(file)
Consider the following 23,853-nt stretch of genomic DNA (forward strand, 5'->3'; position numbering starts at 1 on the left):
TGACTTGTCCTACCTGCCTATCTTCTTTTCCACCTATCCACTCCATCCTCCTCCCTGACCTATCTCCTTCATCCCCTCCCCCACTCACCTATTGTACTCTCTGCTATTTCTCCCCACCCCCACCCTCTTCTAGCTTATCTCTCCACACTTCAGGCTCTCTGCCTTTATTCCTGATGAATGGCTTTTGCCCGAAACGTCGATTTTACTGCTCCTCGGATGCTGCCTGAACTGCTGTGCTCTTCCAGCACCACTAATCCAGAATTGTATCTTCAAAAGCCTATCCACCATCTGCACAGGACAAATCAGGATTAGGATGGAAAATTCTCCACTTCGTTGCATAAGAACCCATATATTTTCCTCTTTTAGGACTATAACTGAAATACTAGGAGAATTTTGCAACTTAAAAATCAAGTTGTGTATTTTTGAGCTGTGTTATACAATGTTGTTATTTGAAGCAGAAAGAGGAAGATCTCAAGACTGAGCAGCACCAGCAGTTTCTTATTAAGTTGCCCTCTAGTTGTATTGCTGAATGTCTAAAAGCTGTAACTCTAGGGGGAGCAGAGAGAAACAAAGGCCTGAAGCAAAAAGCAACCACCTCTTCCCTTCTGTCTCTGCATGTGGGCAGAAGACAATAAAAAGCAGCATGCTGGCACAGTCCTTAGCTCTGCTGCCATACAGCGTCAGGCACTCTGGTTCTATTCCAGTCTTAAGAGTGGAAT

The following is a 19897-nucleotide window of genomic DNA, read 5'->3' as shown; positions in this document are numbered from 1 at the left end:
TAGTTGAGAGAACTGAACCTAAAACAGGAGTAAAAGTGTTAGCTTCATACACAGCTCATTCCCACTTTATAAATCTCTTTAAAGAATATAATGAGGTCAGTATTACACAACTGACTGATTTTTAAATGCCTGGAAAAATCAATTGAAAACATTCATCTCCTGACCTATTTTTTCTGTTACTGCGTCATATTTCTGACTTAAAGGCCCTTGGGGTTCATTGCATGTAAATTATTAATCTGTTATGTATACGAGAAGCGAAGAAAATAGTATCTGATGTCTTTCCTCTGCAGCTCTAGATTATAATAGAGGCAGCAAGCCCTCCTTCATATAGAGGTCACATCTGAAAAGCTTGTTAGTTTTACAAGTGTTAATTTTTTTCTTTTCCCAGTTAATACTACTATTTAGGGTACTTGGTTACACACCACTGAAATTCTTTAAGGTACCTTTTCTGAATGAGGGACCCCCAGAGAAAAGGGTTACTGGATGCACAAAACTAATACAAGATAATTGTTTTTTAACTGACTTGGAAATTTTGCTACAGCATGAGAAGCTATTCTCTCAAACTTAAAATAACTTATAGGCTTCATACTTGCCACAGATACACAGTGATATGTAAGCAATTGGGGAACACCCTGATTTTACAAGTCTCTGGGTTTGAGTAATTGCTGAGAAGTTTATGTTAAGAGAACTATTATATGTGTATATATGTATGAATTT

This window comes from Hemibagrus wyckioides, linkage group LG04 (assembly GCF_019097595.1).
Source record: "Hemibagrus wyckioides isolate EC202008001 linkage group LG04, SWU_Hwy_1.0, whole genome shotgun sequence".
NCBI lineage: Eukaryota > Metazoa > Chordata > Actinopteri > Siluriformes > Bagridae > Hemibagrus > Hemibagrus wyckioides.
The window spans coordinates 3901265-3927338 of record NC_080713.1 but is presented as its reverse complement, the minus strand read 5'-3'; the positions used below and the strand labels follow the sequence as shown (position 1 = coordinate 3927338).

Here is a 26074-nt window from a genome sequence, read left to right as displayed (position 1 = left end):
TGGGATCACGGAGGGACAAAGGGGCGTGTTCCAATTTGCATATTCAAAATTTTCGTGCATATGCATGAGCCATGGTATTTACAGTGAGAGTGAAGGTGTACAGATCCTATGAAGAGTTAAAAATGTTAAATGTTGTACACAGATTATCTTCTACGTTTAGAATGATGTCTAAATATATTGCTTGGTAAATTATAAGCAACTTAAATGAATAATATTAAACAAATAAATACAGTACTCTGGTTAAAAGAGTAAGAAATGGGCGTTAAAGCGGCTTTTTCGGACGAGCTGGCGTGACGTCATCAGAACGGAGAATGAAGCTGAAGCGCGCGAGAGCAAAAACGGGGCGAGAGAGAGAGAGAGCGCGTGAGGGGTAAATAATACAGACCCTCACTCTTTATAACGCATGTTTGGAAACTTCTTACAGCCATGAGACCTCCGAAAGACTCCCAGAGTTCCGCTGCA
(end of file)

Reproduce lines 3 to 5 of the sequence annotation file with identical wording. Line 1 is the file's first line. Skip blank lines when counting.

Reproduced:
The following is a 19897-nucleotide window of genomic DNA, read 5'->3' as shown; positions in this document are numbered from 1 at the left end:
TAGTTGAGAGAACTGAACCTAAAACAGGAGTAAAAGTGTTAGCTTCATACACAGCTCATTCCCACTTTATAAATCTCTTTAAAGAATATAATGAGGTCAGTATTACACAACTGACTGATTTTTAAATGCCTGGAAAAATCAATTGAAAACATTCATCTCCTGACCTATTTTTTCTGTTACTGCGTCATATTTCTGACTTAAAGGCCCTTGGGGTTCATTGCATGTAAATTATTAATCTGTTATGTATACGAGAAGCGAAGAAAATAGTATCTGATGTCTTTCCTCTGCAGCTCTAGATTATAATAGAGGCAGCAAGCCCTCCTTCATATAGAGGTCACATCTGAAAAGCTTGTTAGTTTTACAAGTGTTAATTTTTTTCTTTTCCCAGTTAATACTACTATTTAGGGTACTTGGTTACACACCACTGAAATTCTTTAAGGTACCTTTTCTGAATGAGGGACCCCCAGAGAAAAGGGTTACTGGATGCACAAAACTAATACAAGATAATTGTTTTTTAACTGACTTGGAAATTTTGCTACAGCATGAGAAGCTATTCTCTCAAACTTAAAATAACTTATAGGCTTCATACTTGCCACAGATACACAGTGATATGTAAGCAATTGGGGAACACCCTGATTTTACAAGTCTCTGGGTTTGAGTAATTGCTGAGAAGTTTATGTTAAGAGAACTATTATATGTGTATATATGTATGAATTT

This window comes from Hemibagrus wyckioides, linkage group LG04 (assembly GCF_019097595.1).